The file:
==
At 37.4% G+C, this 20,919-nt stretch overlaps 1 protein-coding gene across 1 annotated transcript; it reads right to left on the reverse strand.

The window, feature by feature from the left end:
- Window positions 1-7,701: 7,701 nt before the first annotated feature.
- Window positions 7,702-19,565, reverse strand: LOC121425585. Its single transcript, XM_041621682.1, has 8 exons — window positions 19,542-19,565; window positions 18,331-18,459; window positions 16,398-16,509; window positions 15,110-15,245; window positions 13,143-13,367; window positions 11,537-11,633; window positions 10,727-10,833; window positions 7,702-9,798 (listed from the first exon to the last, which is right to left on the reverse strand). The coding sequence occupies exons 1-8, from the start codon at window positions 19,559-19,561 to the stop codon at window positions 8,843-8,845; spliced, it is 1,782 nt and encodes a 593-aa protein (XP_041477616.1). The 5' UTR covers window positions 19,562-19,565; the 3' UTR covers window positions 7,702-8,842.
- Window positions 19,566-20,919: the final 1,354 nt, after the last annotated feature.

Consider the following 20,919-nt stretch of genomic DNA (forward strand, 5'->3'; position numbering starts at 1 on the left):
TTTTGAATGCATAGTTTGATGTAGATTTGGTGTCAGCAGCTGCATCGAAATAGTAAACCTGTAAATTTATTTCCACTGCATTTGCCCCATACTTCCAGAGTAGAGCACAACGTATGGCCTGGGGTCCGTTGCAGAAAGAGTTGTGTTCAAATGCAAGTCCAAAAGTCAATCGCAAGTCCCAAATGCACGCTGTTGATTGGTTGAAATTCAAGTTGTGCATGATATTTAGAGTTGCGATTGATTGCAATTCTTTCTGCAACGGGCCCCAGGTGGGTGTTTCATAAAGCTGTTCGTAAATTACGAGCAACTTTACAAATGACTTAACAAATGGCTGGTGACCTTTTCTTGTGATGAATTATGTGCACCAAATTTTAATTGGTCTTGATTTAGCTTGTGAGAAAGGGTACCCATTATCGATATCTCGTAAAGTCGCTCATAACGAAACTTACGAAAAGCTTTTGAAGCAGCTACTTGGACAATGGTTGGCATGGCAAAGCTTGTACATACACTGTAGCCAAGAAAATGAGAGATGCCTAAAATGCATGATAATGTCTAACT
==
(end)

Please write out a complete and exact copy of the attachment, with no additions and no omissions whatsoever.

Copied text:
At 37.4% G+C, this 20,919-nt stretch overlaps 1 protein-coding gene across 1 annotated transcript; it reads right to left on the reverse strand.

The window, feature by feature from the left end:
- Window positions 1-7,701: 7,701 nt before the first annotated feature.
- Window positions 7,702-19,565, reverse strand: LOC121425585. Its single transcript, XM_041621682.1, has 8 exons — window positions 19,542-19,565; window positions 18,331-18,459; window positions 16,398-16,509; window positions 15,110-15,245; window positions 13,143-13,367; window positions 11,537-11,633; window positions 10,727-10,833; window positions 7,702-9,798 (listed from the first exon to the last, which is right to left on the reverse strand). The coding sequence occupies exons 1-8, from the start codon at window positions 19,559-19,561 to the stop codon at window positions 8,843-8,845; spliced, it is 1,782 nt and encodes a 593-aa protein (XP_041477616.1). The 5' UTR covers window positions 19,562-19,565; the 3' UTR covers window positions 7,702-8,842.
- Window positions 19,566-20,919: the final 1,354 nt, after the last annotated feature.

Consider the following 20,919-nt stretch of genomic DNA (forward strand, 5'->3'; position numbering starts at 1 on the left):
TTTTGAATGCATAGTTTGATGTAGATTTGGTGTCAGCAGCTGCATCGAAATAGTAAACCTGTAAATTTATTTCCACTGCATTTGCCCCATACTTCCAGAGTAGAGCACAACGTATGGCCTGGGGTCCGTTGCAGAAAGAGTTGTGTTCAAATGCAAGTCCAAAAGTCAATCGCAAGTCCCAAATGCACGCTGTTGATTGGTTGAAATTCAAGTTGTGCATGATATTTAGAGTTGCGATTGATTGCAATTCTTTCTGCAACGGGCCCCAGGTGGGTGTTTCATAAAGCTGTTCGTAAATTACGAGCAACTTTACAAATGACTTAACAAATGGCTGGTGACCTTTTCTTGTGATGAATTATGTGCACCAAATTTTAATTGGTCTTGATTTAGCTTGTGAGAAAGGGTACCCATTATCGATATCTCGTAAAGTCGCTCATAACGAAACTTACGAAAAGCTTTTGAAGCAGCTACTTGGACAATGGTTGGCATGGCAAAGCTTGTACATACACTGTAGCCAAGAAAATGAGAGATGCCTAAAATGCATGATAATGTCTAACT